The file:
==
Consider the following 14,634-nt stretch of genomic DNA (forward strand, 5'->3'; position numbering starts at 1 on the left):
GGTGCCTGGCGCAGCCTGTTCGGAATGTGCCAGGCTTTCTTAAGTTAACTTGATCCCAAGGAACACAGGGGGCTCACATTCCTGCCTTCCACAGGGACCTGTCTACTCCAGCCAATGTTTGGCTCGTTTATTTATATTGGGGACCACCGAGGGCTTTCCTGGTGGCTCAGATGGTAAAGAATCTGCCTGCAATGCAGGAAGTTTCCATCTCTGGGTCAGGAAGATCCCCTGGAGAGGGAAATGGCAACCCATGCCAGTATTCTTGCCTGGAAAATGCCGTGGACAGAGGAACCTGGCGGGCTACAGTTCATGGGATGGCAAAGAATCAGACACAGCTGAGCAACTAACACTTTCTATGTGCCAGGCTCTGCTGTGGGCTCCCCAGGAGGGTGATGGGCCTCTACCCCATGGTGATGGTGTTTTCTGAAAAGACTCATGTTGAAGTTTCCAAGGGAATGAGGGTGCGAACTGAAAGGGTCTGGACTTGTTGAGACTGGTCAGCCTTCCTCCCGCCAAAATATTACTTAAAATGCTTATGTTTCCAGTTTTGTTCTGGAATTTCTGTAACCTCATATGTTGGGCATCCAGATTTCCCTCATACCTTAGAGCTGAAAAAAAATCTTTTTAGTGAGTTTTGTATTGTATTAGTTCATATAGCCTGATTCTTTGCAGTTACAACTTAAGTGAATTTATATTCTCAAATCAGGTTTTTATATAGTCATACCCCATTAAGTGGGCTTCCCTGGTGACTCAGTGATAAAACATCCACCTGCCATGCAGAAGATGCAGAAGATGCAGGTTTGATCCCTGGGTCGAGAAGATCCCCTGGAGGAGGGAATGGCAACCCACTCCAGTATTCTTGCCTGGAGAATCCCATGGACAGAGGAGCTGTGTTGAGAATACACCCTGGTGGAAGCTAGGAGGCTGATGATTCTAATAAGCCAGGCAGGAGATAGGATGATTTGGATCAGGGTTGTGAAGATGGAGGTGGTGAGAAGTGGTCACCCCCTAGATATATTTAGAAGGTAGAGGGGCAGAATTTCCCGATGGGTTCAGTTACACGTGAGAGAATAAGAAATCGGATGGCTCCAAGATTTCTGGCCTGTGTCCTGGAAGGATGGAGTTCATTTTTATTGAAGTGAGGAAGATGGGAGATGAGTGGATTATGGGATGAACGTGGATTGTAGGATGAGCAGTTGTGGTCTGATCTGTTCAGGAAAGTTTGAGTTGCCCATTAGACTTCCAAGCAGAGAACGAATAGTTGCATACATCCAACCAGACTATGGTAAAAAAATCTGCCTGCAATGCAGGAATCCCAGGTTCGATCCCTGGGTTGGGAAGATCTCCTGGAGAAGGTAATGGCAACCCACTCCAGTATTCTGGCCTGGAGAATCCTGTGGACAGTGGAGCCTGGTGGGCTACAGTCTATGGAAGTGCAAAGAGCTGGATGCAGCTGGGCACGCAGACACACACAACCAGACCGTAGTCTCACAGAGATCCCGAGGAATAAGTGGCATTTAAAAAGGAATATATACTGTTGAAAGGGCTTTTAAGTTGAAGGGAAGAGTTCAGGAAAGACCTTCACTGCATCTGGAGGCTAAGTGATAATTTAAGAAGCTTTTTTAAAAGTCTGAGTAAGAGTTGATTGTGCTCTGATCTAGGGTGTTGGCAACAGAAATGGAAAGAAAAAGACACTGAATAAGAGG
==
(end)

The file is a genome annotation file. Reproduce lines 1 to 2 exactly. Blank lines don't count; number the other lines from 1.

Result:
Consider the following 14,634-nt stretch of genomic DNA (forward strand, 5'->3'; position numbering starts at 1 on the left):
GGTGCCTGGCGCAGCCTGTTCGGAATGTGCCAGGCTTTCTTAAGTTAACTTGATCCCAAGGAACACAGGGGGCTCACATTCCTGCCTTCCACAGGGACCTGTCTACTCCAGCCAATGTTTGGCTCGTTTATTTATATTGGGGACCACCGAGGGCTTTCCTGGTGGCTCAGATGGTAAAGAATCTGCCTGCAATGCAGGAAGTTTCCATCTCTGGGTCAGGAAGATCCCCTGGAGAGGGAAATGGCAACCCATGCCAGTATTCTTGCCTGGAAAATGCCGTGGACAGAGGAACCTGGCGGGCTACAGTTCATGGGATGGCAAAGAATCAGACACAGCTGAGCAACTAACACTTTCTATGTGCCAGGCTCTGCTGTGGGCTCCCCAGGAGGGTGATGGGCCTCTACCCCATGGTGATGGTGTTTTCTGAAAAGACTCATGTTGAAGTTTCCAAGGGAATGAGGGTGCGAACTGAAAGGGTCTGGACTTGTTGAGACTGGTCAGCCTTCCTCCCGCCAAAATATTACTTAAAATGCTTATGTTTCCAGTTTTGTTCTGGAATTTCTGTAACCTCATATGTTGGGCATCCAGATTTCCCTCATACCTTAGAGCTGAAAAAAAATCTTTTTAGTGAGTTTTGTATTGTATTAGTTCATATAGCCTGATTCTTTGCAGTTACAACTTAAGTGAATTTATATTCTCAAATCAGGTTTTTATATAGTCATACCCCATTAAGTGGGCTTCCCTGGTGACTCAGTGATAAAACATCCACCTGCCATGCAGAAGATGCAGAAGATGCAGGTTTGATCCCTGGGTCGAGAAGATCCCCTGGAGGAGGGAATGGCAACCCACTCCAGTATTCTTGCCTGGAGAATCCCATGGACAGAGGAGCTGTGTTGAGAATACACCCTGGTGGAAGCTAGGAGGCTGATGATTCTAATAAGCCAGGCAGGAGATAGGATGATTTGGATCAGGGTTGTGAAGATGGAGGTGGTGAGAAGTGGTCACCCCCTAGATATATTTAGAAGGTAGAGGGGCAGAATTTCCCGATGGGTTCAGTTACACGTGAGAGAATAAGAAATCGGATGGCTCCAAGATTTCTGGCCTGTGTCCTGGAAGGATGGAGTTCATTTTTATTGAAGTGAGGAAGATGGGAGATGAGTGGATTATGGGATGAACGTGGATTGTAGGATGAGCAGTTGTGGTCTGATCTGTTCAGGAAAGTTTGAGTTGCCCATTAGACTTCCAAGCAGAGAACGAATAGTTGCATACATCCAACCAGACTATGGTAAAAAAATCTGCCTGCAATGCAGGAATCCCAGGTTCGATCCCTGGGTTGGGAAGATCTCCTGGAGAAGGTAATGGCAACCCACTCCAGTATTCTGGCCTGGAGAATCCTGTGGACAGTGGAGCCTGGTGGGCTACAGTCTATGGAAGTGCAAAGAGCTGGATGCAGCTGGGCACGCAGACACACACAACCAGACCGTAGTCTCACAGAGATCCCGAGGAATAAGTGGCATTTAAAAAGGAATATATACTGTTGAAAGGGCTTTTAAGTTGAAGGGAAGAGTTCAGGAAAGACCTTCACTGCATCTGGAGGCTAAGTGATAATTTAAGAAGCTTTTTTAAAAGTCTGAGTAAGAGTTGATTGTGCTCTGATCTAGGGTGTTGGCAACAGAAATGGAAAGAAAAAGACACTGAATAAGAGG